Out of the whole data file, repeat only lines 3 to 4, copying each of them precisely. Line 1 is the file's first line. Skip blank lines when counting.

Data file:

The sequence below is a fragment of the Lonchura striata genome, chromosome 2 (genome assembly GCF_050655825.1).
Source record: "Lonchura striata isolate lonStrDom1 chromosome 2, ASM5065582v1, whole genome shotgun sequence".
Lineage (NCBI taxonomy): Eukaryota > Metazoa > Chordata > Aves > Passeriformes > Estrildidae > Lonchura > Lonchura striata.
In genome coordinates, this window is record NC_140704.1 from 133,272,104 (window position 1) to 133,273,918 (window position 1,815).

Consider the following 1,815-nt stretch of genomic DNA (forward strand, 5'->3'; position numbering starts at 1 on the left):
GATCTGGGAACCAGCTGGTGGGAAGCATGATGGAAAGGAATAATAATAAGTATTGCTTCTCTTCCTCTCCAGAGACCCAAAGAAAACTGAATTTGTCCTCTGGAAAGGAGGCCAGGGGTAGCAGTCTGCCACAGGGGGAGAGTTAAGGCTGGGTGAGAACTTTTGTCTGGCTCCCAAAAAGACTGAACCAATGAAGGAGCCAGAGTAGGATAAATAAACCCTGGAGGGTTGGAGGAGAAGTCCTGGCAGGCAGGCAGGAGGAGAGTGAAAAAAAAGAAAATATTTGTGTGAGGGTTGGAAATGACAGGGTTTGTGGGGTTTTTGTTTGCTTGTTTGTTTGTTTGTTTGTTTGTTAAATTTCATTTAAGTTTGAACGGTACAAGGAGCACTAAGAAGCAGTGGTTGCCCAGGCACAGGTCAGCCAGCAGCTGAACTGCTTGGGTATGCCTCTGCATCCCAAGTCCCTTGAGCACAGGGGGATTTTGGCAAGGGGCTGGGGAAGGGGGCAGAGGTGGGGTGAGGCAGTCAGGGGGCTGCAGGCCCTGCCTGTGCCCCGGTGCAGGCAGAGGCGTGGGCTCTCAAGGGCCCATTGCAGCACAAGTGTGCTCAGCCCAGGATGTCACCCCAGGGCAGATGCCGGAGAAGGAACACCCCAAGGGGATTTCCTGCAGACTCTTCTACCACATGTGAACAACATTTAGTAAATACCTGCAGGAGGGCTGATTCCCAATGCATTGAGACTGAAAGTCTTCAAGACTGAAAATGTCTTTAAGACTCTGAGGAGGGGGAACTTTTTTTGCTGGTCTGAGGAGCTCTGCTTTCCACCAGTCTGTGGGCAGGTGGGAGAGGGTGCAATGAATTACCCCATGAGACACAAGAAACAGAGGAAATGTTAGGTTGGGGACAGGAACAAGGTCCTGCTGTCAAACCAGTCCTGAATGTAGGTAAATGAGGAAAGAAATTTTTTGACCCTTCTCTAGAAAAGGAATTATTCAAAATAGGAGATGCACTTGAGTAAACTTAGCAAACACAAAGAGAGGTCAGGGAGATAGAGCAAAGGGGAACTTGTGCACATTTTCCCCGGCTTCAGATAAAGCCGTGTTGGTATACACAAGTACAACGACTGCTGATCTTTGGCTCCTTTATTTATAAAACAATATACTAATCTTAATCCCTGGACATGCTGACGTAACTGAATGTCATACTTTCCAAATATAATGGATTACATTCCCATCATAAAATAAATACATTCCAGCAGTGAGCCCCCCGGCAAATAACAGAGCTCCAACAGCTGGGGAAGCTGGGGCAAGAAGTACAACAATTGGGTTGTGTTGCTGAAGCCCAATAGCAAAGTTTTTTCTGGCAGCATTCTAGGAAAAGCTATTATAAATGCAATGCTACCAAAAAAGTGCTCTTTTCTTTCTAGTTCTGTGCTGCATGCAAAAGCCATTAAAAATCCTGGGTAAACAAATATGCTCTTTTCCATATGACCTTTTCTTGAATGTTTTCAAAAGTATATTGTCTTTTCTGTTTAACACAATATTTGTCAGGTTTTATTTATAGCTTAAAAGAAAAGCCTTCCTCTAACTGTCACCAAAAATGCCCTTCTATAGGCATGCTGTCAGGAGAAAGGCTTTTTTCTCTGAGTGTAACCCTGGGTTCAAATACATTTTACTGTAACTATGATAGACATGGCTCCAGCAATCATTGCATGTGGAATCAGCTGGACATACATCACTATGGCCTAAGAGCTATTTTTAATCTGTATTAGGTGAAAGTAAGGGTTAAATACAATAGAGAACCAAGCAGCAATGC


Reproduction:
Lineage (NCBI taxonomy): Eukaryota > Metazoa > Chordata > Aves > Passeriformes > Estrildidae > Lonchura > Lonchura striata.
In genome coordinates, this window is record NC_140704.1 from 133,272,104 (window position 1) to 133,273,918 (window position 1,815).